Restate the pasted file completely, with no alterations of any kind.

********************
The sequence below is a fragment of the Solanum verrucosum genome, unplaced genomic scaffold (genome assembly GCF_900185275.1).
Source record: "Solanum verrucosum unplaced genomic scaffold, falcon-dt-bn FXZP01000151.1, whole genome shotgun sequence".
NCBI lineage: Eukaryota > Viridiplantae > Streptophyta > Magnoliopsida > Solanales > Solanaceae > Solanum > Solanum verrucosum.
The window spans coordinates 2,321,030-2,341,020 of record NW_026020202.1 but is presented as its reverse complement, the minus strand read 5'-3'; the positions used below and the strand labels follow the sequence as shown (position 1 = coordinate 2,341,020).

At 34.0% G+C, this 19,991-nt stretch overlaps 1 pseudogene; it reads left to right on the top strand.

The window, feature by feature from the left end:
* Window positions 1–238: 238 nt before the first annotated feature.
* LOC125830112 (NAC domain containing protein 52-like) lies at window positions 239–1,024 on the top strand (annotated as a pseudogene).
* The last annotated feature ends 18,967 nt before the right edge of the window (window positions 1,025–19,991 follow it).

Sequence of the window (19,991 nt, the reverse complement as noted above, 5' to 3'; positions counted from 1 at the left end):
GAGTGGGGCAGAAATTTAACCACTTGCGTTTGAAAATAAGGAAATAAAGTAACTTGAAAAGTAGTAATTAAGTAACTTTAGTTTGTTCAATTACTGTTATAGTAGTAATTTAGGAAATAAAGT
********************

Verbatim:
The sequence below is a fragment of the Solanum verrucosum genome, unplaced genomic scaffold (genome assembly GCF_900185275.1).
Source record: "Solanum verrucosum unplaced genomic scaffold, falcon-dt-bn FXZP01000151.1, whole genome shotgun sequence".
NCBI lineage: Eukaryota > Viridiplantae > Streptophyta > Magnoliopsida > Solanales > Solanaceae > Solanum > Solanum verrucosum.
The window spans coordinates 2,321,030-2,341,020 of record NW_026020202.1 but is presented as its reverse complement, the minus strand read 5'-3'; the positions used below and the strand labels follow the sequence as shown (position 1 = coordinate 2,341,020).

At 34.0% G+C, this 19,991-nt stretch overlaps 1 pseudogene; it reads left to right on the top strand.

The window, feature by feature from the left end:
* Window positions 1–238: 238 nt before the first annotated feature.
* LOC125830112 (NAC domain containing protein 52-like) lies at window positions 239–1,024 on the top strand (annotated as a pseudogene).
* The last annotated feature ends 18,967 nt before the right edge of the window (window positions 1,025–19,991 follow it).

Sequence of the window (19,991 nt, the reverse complement as noted above, 5' to 3'; positions counted from 1 at the left end):
GAGTGGGGCAGAAATTTAACCACTTGCGTTTGAAAATAAGGAAATAAAGTAACTTGAAAAGTAGTAATTAAGTAACTTTAGTTTGTTCAATTACTGTTATAGTAGTAATTTAGGAAATAAAGT